The Road Ahead: College and Career Planning
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Does the thought of college leave you feeling overwhelmed? Do you feel surrounded by people who seem to have it all figured out, wondering what class you missed? Are you simply baffled at how to begin the whole nerve racking collegiate process? Well, never fear, because the Howler staff is here to help. While searching for exactly the right college can seem to be a stressful task, the payoff of higher education is definitely worth the struggle, both in the eventual career options you will receive and in the real life experiences college offers you.
One of the most important things to remember when searching for colleges is that it’s never too early to start. The sooner you have an idea of what kind of schools you want to look at, the sooner you can figure out the standardized testing and application process, as well as the financial aid steps you need for the school of your choice. With this in mind, it’s a good idea to get really serious about searching for the right college by your Junior year.
The next step, college visits, are similar to an open house – you get a tour of the school, you can ask questions of the staff and students, and you will get a general feel for life on campus. College visits are highly recommended because one of the most important things you should consider when picking a school is it’s location. After all, you’ll be spending the next four years of your life in this school, and it’s incredibly important to pick surroundings that you genuinely enjoy. Most junior’s recommend starting college visits the fall of your junior year, but if you’ve already missed that boat don’t panic! Another great option is to schedule college visits during holiday and school break weeks, since class is generally still in session for Universities, and you can get a very good sense of what life is like with a student body in residence. However, all in all it doesn’t matter when you schedule college visits. And although college visits are strongly recommended, they aren’t strictly necessary. All colleges do a pretty good job of filling their web sites with photos, maps, virtual tours and student reviews.
As long as you have some knowledge of which schools appeal to you and an idea of what they might be like, the “work” part comes with applying to colleges. This is really why picking a school you will enjoy is so important, because you don’t want to put in all the work to apply to a college that you never really liked to begin with.
Another important factor in preparing for college is figuring out which standardized tests a school you’re interested in requires. While most high school students take the SAT’s, some schools look for other forms of testing, like the ACT or SAT Subject tests. While your scores on additional tests aren’t weighted as heavily as the SAT, some schools still want you to take them, most requiring at least two Subject tests. Identifying these requirements early will allow you to schedule and prepare for taking the tests.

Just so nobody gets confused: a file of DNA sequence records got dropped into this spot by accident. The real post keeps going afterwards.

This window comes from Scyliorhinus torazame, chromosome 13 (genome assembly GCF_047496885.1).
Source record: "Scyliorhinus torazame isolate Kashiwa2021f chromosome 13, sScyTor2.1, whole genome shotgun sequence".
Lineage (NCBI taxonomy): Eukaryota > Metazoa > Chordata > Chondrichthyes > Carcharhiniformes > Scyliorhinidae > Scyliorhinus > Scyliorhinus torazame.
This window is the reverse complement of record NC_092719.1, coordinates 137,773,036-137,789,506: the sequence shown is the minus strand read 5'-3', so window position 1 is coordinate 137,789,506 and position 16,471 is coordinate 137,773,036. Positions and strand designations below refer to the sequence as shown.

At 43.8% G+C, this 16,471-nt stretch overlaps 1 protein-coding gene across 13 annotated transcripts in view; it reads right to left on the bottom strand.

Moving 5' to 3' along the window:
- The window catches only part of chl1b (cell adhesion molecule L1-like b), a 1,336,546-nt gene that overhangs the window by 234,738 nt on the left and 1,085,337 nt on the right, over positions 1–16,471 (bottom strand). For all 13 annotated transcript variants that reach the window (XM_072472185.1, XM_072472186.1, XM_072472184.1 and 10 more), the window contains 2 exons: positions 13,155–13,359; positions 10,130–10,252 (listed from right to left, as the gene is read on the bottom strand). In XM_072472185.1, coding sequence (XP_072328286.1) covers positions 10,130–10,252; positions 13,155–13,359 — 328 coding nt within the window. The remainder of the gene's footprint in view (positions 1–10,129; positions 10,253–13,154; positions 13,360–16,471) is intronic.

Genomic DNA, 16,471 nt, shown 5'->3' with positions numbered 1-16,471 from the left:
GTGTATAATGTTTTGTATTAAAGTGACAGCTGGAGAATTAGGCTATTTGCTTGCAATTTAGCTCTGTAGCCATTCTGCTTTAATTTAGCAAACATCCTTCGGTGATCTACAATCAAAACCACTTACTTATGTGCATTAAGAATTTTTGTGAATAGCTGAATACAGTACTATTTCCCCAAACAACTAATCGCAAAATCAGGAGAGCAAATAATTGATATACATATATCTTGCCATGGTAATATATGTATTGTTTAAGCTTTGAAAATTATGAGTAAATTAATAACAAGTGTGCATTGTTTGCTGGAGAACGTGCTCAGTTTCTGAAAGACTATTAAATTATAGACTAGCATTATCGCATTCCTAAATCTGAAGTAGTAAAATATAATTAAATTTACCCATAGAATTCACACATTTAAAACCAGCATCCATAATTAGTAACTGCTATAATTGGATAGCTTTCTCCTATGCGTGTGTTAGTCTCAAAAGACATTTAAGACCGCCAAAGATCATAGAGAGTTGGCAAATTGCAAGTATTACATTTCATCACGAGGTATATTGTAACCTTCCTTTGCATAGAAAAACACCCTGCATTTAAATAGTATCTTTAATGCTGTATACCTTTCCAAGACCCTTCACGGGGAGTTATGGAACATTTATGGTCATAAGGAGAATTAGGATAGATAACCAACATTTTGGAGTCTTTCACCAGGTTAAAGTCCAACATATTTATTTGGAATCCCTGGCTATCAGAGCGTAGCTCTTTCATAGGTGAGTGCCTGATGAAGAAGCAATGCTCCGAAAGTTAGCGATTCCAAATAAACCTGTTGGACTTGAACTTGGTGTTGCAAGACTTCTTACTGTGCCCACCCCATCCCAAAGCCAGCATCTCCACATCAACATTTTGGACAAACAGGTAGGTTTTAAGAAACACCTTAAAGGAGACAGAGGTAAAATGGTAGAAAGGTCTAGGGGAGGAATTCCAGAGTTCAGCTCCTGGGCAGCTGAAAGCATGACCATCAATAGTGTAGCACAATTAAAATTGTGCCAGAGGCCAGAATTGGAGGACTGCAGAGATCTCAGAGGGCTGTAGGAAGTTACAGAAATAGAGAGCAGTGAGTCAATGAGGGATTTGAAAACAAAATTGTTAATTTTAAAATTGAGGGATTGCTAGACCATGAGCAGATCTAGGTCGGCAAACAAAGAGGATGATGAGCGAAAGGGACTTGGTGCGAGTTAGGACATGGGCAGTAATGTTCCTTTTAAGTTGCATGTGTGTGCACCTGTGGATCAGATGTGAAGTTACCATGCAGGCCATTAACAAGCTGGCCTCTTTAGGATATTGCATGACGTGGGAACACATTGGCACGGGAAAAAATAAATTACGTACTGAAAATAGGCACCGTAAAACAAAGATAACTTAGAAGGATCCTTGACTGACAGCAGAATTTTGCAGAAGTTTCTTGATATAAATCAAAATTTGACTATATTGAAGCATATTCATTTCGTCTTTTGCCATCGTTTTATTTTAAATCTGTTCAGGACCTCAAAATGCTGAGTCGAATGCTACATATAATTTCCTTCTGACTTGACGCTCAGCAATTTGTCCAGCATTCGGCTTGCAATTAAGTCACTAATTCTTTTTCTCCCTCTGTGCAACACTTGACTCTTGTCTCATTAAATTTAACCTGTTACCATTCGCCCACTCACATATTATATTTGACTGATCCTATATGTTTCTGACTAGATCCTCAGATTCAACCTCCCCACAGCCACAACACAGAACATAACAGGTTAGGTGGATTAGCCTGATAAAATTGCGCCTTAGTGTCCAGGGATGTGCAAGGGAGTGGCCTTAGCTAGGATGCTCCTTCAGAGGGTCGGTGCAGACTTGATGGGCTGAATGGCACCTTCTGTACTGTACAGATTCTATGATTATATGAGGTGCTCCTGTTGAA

In addition to these sorts of preliminary, one of the most important elements in applying to college is to remember to be proactive. There are many tools to help your transition to higher education, like the Common Application or many scholarships you can (and should) apply for. However, the sooner that you take command of these opportunities, making sure to finish your Common Application essay before the deadline, or fill out a FAFSA free application for federal student aid), the more success you can have. This is part of the reason that some students recommend completing early action college applications, which generally must be turned in during November or December, and let you know whether or not you got into that college early in the year. Not only does it allow you to rule out certain schools or cement your future plans earlier in the year, it also motivates many students to gather their paperwork before it’s strictly necessary, showing schools that they have the initiative to be a successful college student.
Of course it’s also important to remember that while college is the right choice for many students today, it is not the only available option. Some students choose to take a gap year between high school and college, a time to travel, figure out your place in the world, and explore opportunities outside of school. Others explore tech and trade training schools or programs for immediate skill acquisition which can also often include the opportunity to earn money while learning the trade. All in all however, no matter what you choose to do, be it college searches, gap years, or trade training, with the right attitude and just a speck of optimism, you are sure to do it well.
And lastly, if despite this crystal clear plan above, you can and should always stop by the Guidance Office to schedule college or career planning meetings. They have all the info!